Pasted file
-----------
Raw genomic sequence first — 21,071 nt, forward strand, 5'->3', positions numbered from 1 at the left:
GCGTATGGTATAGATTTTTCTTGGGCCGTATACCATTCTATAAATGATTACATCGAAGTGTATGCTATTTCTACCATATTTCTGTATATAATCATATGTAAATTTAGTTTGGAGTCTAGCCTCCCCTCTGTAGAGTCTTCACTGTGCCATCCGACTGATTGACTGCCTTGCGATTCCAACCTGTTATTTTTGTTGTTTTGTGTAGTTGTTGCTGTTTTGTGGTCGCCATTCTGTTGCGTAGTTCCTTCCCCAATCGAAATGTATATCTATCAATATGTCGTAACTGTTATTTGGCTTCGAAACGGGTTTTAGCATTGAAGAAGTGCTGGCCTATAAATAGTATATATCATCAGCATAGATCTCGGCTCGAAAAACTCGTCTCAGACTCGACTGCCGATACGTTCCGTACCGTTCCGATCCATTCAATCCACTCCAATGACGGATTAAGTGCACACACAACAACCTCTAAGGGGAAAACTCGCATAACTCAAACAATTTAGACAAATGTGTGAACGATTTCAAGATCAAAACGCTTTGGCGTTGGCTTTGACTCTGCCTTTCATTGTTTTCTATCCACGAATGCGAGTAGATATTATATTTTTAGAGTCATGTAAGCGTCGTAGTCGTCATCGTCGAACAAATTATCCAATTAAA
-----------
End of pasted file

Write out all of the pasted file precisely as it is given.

Raw genomic sequence first — 21,071 nt, forward strand, 5'->3', positions numbered from 1 at the left:
GCGTATGGTATAGATTTTTCTTGGGCCGTATACCATTCTATAAATGATTACATCGAAGTGTATGCTATTTCTACCATATTTCTGTATATAATCATATGTAAATTTAGTTTGGAGTCTAGCCTCCCCTCTGTAGAGTCTTCACTGTGCCATCCGACTGATTGACTGCCTTGCGATTCCAACCTGTTATTTTTGTTGTTTTGTGTAGTTGTTGCTGTTTTGTGGTCGCCATTCTGTTGCGTAGTTCCTTCCCCAATCGAAATGTATATCTATCAATATGTCGTAACTGTTATTTGGCTTCGAAACGGGTTTTAGCATTGAAGAAGTGCTGGCCTATAAATAGTATATATCATCAGCATAGATCTCGGCTCGAAAAACTCGTCTCAGACTCGACTGCCGATACGTTCCGTACCGTTCCGATCCATTCAATCCACTCCAATGACGGATTAAGTGCACACACAACAACCTCTAAGGGGAAAACTCGCATAACTCAAACAATTTAGACAAATGTGTGAACGATTTCAAGATCAAAACGCTTTGGCGTTGGCTTTGACTCTGCCTTTCATTGTTTTCTATCCACGAATGCGAGTAGATATTATATTTTTAGAGTCATGTAAGCGTCGTAGTCGTCATCGTCGAACAAATTATCCAATTAAA